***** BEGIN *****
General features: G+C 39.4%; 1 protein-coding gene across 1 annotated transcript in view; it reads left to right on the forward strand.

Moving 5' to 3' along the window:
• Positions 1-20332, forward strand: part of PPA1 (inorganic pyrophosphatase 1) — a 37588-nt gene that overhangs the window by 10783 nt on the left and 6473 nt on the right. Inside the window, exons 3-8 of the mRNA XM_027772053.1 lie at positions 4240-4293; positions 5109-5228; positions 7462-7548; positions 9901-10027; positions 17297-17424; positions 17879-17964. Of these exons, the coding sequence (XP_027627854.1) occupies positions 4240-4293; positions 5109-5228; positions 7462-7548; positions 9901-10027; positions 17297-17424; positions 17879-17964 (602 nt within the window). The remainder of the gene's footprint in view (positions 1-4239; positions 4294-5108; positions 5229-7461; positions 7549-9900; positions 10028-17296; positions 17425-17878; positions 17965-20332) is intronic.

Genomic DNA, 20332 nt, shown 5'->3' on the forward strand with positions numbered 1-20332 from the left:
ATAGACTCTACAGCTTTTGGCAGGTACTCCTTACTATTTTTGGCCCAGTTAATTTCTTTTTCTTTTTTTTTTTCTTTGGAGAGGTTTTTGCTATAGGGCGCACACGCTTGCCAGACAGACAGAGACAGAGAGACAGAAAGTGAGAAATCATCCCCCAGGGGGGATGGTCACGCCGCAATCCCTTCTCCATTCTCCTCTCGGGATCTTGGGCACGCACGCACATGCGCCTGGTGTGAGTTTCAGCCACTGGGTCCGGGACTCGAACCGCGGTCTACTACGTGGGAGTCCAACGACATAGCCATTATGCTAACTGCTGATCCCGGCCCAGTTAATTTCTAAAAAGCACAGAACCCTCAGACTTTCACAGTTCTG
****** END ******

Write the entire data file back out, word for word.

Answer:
General features: G+C 39.4%; 1 protein-coding gene across 1 annotated transcript in view; it reads left to right on the forward strand.

Moving 5' to 3' along the window:
• Positions 1-20332, forward strand: part of PPA1 (inorganic pyrophosphatase 1) — a 37588-nt gene that overhangs the window by 10783 nt on the left and 6473 nt on the right. Inside the window, exons 3-8 of the mRNA XM_027772053.1 lie at positions 4240-4293; positions 5109-5228; positions 7462-7548; positions 9901-10027; positions 17297-17424; positions 17879-17964. Of these exons, the coding sequence (XP_027627854.1) occupies positions 4240-4293; positions 5109-5228; positions 7462-7548; positions 9901-10027; positions 17297-17424; positions 17879-17964 (602 nt within the window). The remainder of the gene's footprint in view (positions 1-4239; positions 4294-5108; positions 5229-7461; positions 7549-9900; positions 10028-17296; positions 17425-17878; positions 17965-20332) is intronic.

Genomic DNA, 20332 nt, shown 5'->3' on the forward strand with positions numbered 1-20332 from the left:
ATAGACTCTACAGCTTTTGGCAGGTACTCCTTACTATTTTTGGCCCAGTTAATTTCTTTTTCTTTTTTTTTTTCTTTGGAGAGGTTTTTGCTATAGGGCGCACACGCTTGCCAGACAGACAGAGACAGAGAGACAGAAAGTGAGAAATCATCCCCCAGGGGGGATGGTCACGCCGCAATCCCTTCTCCATTCTCCTCTCGGGATCTTGGGCACGCACGCACATGCGCCTGGTGTGAGTTTCAGCCACTGGGTCCGGGACTCGAACCGCGGTCTACTACGTGGGAGTCCAACGACATAGCCATTATGCTAACTGCTGATCCCGGCCCAGTTAATTTCTAAAAAGCACAGAACCCTCAGACTTTCACAGTTCTG